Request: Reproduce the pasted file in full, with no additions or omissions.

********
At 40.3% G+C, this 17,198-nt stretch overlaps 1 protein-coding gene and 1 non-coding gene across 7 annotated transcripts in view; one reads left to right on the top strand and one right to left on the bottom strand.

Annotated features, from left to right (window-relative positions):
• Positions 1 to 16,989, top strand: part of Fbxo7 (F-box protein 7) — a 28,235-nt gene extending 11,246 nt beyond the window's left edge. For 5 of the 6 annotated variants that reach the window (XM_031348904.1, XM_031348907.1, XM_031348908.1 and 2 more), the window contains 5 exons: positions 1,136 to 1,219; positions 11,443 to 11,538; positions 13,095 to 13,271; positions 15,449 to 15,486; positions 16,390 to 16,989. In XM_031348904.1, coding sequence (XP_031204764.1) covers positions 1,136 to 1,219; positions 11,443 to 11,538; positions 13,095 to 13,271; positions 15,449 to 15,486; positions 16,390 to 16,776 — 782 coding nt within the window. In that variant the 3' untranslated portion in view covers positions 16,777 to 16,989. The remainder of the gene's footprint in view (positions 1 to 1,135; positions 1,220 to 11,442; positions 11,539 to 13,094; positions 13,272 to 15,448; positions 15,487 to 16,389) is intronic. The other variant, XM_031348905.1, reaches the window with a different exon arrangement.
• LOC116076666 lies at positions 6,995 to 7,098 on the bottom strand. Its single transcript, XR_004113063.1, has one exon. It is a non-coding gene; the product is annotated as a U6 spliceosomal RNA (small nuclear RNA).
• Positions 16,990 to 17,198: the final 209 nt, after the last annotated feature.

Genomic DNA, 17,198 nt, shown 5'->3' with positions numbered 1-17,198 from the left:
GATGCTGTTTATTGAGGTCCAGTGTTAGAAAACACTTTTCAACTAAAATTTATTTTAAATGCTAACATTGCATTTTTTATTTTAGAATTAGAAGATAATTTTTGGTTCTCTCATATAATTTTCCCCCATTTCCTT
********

At 40.3% G+C, this 17,198-nt stretch overlaps 1 protein-coding gene and 1 non-coding gene across 7 annotated transcripts in view; one reads left to right on the top strand and one right to left on the bottom strand.

Annotated features, from left to right (window-relative positions):
• Positions 1 to 16,989, top strand: part of Fbxo7 (F-box protein 7) — a 28,235-nt gene extending 11,246 nt beyond the window's left edge. For 5 of the 6 annotated variants that reach the window (XM_031348904.1, XM_031348907.1, XM_031348908.1 and 2 more), the window contains 5 exons: positions 1,136 to 1,219; positions 11,443 to 11,538; positions 13,095 to 13,271; positions 15,449 to 15,486; positions 16,390 to 16,989. In XM_031348904.1, coding sequence (XP_031204764.1) covers positions 1,136 to 1,219; positions 11,443 to 11,538; positions 13,095 to 13,271; positions 15,449 to 15,486; positions 16,390 to 16,776 — 782 coding nt within the window. In that variant the 3' untranslated portion in view covers positions 16,777 to 16,989. The remainder of the gene's footprint in view (positions 1 to 1,135; positions 1,220 to 11,442; positions 11,539 to 13,094; positions 13,272 to 15,448; positions 15,487 to 16,389) is intronic. The other variant, XM_031348905.1, reaches the window with a different exon arrangement.
• LOC116076666 lies at positions 6,995 to 7,098 on the bottom strand. Its single transcript, XR_004113063.1, has one exon. It is a non-coding gene; the product is annotated as a U6 spliceosomal RNA (small nuclear RNA).
• Positions 16,990 to 17,198: the final 209 nt, after the last annotated feature.

Genomic DNA, 17,198 nt, shown 5'->3' with positions numbered 1-17,198 from the left:
GATGCTGTTTATTGAGGTCCAGTGTTAGAAAACACTTTTCAACTAAAATTTATTTTAAATGCTAACATTGCATTTTTTATTTTAGAATTAGAAGATAATTTTTGGTTCTCTCATATAATTTTCCCCCATTTCCTT